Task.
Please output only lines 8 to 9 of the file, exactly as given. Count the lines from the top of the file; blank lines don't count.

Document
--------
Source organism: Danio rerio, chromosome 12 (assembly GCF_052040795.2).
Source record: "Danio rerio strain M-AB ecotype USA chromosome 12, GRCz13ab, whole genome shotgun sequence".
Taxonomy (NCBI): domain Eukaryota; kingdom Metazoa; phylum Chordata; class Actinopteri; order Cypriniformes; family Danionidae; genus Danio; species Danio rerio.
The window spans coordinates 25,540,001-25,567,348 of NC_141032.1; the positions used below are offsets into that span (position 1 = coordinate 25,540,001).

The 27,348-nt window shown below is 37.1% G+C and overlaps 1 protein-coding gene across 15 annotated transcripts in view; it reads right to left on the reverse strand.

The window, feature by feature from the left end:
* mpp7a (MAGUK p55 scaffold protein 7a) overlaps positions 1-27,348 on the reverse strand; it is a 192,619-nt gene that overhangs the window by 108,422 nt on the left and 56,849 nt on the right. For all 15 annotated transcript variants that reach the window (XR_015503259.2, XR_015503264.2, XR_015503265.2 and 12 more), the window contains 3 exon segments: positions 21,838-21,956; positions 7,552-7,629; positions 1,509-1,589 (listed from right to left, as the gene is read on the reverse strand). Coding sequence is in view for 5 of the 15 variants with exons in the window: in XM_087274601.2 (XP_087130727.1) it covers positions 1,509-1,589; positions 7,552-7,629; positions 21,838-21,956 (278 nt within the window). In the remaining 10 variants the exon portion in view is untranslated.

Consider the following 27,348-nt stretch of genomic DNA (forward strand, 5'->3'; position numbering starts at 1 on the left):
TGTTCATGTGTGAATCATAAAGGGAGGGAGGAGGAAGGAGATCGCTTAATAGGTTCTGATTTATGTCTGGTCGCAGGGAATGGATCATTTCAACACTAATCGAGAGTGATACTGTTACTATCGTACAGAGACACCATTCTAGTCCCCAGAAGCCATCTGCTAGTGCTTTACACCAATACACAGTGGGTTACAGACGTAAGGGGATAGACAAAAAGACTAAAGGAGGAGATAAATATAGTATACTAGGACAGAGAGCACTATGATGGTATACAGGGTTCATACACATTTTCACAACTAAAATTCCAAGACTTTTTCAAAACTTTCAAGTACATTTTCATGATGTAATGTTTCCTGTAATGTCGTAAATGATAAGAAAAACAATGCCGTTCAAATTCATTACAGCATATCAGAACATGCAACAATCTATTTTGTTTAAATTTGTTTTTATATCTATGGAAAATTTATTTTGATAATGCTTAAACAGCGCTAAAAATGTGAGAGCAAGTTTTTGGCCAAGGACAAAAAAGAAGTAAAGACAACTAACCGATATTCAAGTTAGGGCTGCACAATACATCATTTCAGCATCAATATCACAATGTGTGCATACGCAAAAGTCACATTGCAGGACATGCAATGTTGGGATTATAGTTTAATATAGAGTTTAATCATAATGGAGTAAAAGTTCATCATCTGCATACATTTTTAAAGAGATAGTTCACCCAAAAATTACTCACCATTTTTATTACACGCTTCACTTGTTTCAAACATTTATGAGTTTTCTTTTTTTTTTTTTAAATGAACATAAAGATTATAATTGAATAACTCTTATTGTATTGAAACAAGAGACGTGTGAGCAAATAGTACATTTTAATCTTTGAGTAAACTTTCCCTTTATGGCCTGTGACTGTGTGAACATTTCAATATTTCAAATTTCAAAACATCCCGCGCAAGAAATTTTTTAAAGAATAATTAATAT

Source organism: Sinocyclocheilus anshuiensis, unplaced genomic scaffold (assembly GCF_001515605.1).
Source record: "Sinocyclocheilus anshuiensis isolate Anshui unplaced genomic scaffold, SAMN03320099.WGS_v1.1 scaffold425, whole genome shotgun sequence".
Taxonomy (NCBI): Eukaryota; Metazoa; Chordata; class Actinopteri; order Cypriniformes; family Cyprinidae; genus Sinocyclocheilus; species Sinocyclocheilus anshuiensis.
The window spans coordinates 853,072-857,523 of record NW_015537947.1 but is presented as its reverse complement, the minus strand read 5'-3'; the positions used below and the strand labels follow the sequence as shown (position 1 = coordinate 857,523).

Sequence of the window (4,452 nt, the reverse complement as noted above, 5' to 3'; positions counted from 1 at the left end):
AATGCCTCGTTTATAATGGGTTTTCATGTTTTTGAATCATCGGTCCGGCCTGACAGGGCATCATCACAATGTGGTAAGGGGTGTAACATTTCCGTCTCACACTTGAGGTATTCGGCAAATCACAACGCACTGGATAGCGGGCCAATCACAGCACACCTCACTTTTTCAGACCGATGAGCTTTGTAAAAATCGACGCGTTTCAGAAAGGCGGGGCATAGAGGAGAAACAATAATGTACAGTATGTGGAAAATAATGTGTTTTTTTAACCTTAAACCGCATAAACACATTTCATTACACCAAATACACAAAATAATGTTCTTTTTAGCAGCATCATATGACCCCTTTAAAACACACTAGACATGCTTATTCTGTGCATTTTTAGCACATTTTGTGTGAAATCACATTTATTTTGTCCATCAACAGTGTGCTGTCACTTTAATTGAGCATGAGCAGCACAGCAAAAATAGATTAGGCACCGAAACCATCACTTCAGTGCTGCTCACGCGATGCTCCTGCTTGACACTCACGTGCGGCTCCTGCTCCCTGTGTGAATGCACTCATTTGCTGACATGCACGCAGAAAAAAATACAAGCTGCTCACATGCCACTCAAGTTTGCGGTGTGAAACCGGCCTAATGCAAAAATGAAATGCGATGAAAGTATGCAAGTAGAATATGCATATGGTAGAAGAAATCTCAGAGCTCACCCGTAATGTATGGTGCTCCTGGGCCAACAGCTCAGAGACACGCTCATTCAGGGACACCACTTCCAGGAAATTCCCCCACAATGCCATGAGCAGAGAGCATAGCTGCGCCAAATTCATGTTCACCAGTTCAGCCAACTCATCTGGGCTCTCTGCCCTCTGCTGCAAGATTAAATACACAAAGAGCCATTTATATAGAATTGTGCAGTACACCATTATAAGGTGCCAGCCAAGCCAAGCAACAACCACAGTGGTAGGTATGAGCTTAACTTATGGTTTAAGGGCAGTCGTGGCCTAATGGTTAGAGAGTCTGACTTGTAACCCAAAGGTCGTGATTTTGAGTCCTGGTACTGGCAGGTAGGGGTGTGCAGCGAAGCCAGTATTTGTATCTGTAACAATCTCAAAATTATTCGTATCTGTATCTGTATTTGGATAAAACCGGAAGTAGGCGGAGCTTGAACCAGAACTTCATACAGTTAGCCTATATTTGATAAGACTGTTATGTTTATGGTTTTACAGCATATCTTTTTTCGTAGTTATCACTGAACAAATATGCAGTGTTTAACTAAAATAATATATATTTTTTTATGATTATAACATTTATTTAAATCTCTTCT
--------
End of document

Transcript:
Consider the following 27,348-nt stretch of genomic DNA (forward strand, 5'->3'; position numbering starts at 1 on the left):
TGTTCATGTGTGAATCATAAAGGGAGGGAGGAGGAAGGAGATCGCTTAATAGGTTCTGATTTATGTCTGGTCGCAGGGAATGGATCATTTCAACACTAATCGAGAGTGATACTGTTACTATCGTACAGAGACACCATTCTAGTCCCCAGAAGCCATCTGCTAGTGCTTTACACCAATACACAGTGGGTTACAGACGTAAGGGGATAGACAAAAAGACTAAAGGAGGAGATAAATATAGTATACTAGGACAGAGAGCACTATGATGGTATACAGGGTTCATACACATTTTCACAACTAAAATTCCAAGACTTTTTCAAAACTTTCAAGTACATTTTCATGATGTAATGTTTCCTGTAATGTCGTAAATGATAAGAAAAACAATGCCGTTCAAATTCATTACAGCATATCAGAACATGCAACAATCTATTTTGTTTAAATTTGTTTTTATATCTATGGAAAATTTATTTTGATAATGCTTAAACAGCGCTAAAAATGTGAGAGCAAGTTTTTGGCCAAGGACAAAAAAGAAGTAAAGACAACTAACCGATATTCAAGTTAGGGCTGCACAATACATCATTTCAGCATCAATATCACAATGTGTGCATACGCAAAAGTCACATTGCAGGACATGCAATGTTGGGATTATAGTTTAATATAGAGTTTAATCATAATGGAGTAAAAGTTCATCATCTGCATACATTTTTAAAGAGATAGTTCACCCAAAAATTACTCACCATTTTTATTACACGCTTCACTTGTTTCAAACATTTATGAGTTTTCTTTTTTTTTTTTTAAATGAACATAAAGATTATAATTGAATAACTCTTATTGTATTGAAACAAGAGACGTGTGAGCAAATAGTACATTTTAATCTTTGAGTAAACTTTCCCTTTATGGCCTGTGACTGTGTGAACATTTCAATATTTCAAATTTCAAAACATCCCGCGCAAGAAATTTTTTAAAGAATAATTAATAT